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We’ll be going clockwise

What have I let myself in for? Tasmania is actually a much bigger challenge than Melbourne to Sydney. Mountains dominate the western side of the island but there are some serious hills in the North East too.

Lots of ‘up and down to go again’!

I honestly don’t think Andy realised how difficult it was going to be. He kept telling me that Tasmania was “only about the same size as Wales”. I was so confident it was bigger that I made a bet with him … and even upped the stakes.

It turns out TASMANIA IS OVER 3 TIMES BIGGER THAN WALES!

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Last day in Melbourne

What turned out to be our warm-up ride out of Melbourne and back again took us 380km with over 4000m of climbing. And due to the bush fires we never did make it to Wilsons Promontory so took an inland route instead.

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We reached the point of no return in a tiny village called Koonwarra, which lies on the 72km Victoria Southern Rail cycling trail. If we’d turned right down the trail we’d have gone to Sydney. Left to go back to Melbourne.

Thankfully it had one of the nicest cafes we’ve ever cycled past so at least we had good coffee to help make the decision.

We turned left and were soon heading west along this quiet and delightful trail.

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The Southern Rail cycle track

Sadly, it didn’t last!

In his efforts to avoid the main highway, Andy took us cross-country on some quieter country roads that he’d spotted on ViewRanger. Some of these were nice but others turned out to be the dreaded gravel ripio, built for the remote Victorian faming community. It was a nasty reminder of some parts of Chile.

They were so corrugated that at one point both Andy’s panniers crashed off the back of his bike as he careered over some bumps too quickly.

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While he was picking them up, a lovely local lady in a big 4×4 stopped to ask me “what on earth we were doing there?”  She’d never seen anyone trying to ride a bike on these roads before.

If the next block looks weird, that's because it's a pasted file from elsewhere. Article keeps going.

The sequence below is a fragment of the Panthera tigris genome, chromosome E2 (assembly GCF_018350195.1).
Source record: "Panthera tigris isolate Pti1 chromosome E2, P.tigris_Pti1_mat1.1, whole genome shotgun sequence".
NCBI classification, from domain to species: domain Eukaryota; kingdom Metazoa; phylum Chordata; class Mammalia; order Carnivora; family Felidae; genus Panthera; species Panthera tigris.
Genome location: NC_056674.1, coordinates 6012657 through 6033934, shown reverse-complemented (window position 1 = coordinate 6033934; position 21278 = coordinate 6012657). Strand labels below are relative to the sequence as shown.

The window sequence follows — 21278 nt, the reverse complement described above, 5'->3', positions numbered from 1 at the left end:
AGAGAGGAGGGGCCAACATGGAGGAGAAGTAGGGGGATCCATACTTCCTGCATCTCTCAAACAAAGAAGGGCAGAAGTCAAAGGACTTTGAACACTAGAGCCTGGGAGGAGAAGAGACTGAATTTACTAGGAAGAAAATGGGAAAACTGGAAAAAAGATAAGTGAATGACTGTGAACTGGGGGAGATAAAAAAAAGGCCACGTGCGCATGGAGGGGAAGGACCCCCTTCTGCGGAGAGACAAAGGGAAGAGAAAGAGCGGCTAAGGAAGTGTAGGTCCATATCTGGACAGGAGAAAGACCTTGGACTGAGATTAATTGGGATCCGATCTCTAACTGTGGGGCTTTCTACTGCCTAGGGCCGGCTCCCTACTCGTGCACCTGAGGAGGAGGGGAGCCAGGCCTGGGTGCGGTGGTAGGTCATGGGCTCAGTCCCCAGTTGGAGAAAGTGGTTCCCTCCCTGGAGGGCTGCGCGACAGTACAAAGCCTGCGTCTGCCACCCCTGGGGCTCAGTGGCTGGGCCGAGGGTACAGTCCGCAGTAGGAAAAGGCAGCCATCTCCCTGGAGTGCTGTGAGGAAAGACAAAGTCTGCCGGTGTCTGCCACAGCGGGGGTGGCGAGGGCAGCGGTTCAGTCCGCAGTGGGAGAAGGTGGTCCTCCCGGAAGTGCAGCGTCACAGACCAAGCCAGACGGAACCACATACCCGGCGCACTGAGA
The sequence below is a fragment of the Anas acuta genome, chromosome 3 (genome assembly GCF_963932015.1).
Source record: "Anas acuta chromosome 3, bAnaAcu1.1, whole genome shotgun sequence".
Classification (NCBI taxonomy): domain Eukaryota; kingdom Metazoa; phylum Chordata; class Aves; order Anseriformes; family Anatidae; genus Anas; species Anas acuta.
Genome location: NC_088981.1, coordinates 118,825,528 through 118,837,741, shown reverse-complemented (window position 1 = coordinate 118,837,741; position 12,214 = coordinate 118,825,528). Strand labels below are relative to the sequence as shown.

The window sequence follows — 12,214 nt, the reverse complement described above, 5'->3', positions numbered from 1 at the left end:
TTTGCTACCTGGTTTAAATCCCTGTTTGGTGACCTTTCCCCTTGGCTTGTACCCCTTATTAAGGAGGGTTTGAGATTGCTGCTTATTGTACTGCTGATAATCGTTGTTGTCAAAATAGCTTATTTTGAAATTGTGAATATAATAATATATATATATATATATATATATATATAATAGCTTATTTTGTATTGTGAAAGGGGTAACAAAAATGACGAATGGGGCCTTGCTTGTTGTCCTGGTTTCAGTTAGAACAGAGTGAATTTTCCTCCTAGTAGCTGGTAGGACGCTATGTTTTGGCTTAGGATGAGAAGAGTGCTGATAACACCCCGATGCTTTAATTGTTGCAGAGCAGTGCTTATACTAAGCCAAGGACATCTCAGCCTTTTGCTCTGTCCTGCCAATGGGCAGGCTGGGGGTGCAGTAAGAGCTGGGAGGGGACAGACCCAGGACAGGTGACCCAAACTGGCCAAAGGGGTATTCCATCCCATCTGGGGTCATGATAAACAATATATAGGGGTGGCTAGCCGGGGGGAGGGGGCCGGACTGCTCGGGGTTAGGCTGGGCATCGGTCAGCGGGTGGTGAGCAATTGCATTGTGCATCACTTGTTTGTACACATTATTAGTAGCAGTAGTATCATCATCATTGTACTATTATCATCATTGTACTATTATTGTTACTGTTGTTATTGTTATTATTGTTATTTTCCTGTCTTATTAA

In contrast to the searing temperatures of a few days earlier, the weather that day was decidedly cool and very windy.

Storms blew up out of nowhere. One minute, we were happily cycling along. A few seconds later we’re sheltering in a hedge from gale force winds and scarily large hail stones. The storms passed quickly but did not add to the fun in any way.

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They were big hailstones, honest

During our tour of Victoria, I’d noticed that so many places are named after English towns. We’ve been to Brighton, Sandringham, Cheltenham, Hampton, Hastings and Shoreham to name but a few. Phillip Island must have originally been settled by folk from the Isle of Wight … Cowes, Rhyll and Ventnor.

Now we’re in Tasmania, I’m looking forward to visiting Launceston, Exeter, Derby, St Helens and Swansea.

Clare

 

Clare is often right and she certainly was this time! Already I’m loving Tasmania and looking forward to exploring this fascinating island.

Thanks for helping me see that it’s more important to relax and have fun than to complete a journey!

Andy

Stick or Twist?

We have a mutiny on our saddles.

True … it’s not quite on the scale of Fletcher Christians Mutiny-on-the-Bounty, but it is a mutiny just the same.

After months of researching the route from Melbourne to Sydney, of downloading vast numbers of maps from ViewRanger, of checking how many climbs, how many kilometres each day … Clare has suggested we might cycle 1200km (750 miles) around Tasmania instead.

And we’ve even cycled towards Sydney for a couple of days!

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Credit: Discovery Holiday Parks

Like many people before her, Clare was inspired by a boat. It was the sight of The Spirit of Tasmania ferry chugging out of Melbourne harbour that got her thinking …

  1. It’s a bloody long way to Sydney … and she’s not training for an Ironman.
  2. People telling us that Tasmania is their favourite part of Australia.
  3. Andy’s near miss with a ‘road-train’ truck.

The road-train incident was genuinely scary. On a narrow country road, one of these massive beasts passed within a few inches of Andy at extremely high speed, causing him to wobble dangerously in it’s wake. 

Had the driver bothered to look at the angry cyclist in his rear view mirror, it’s fair to say he would have had no doubt about how Andy felt.

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A ‘Double’ Road Train.  Credit: Scott Bourne

Cycling in Australia seems to be more challenging than other countries we’ve toured through.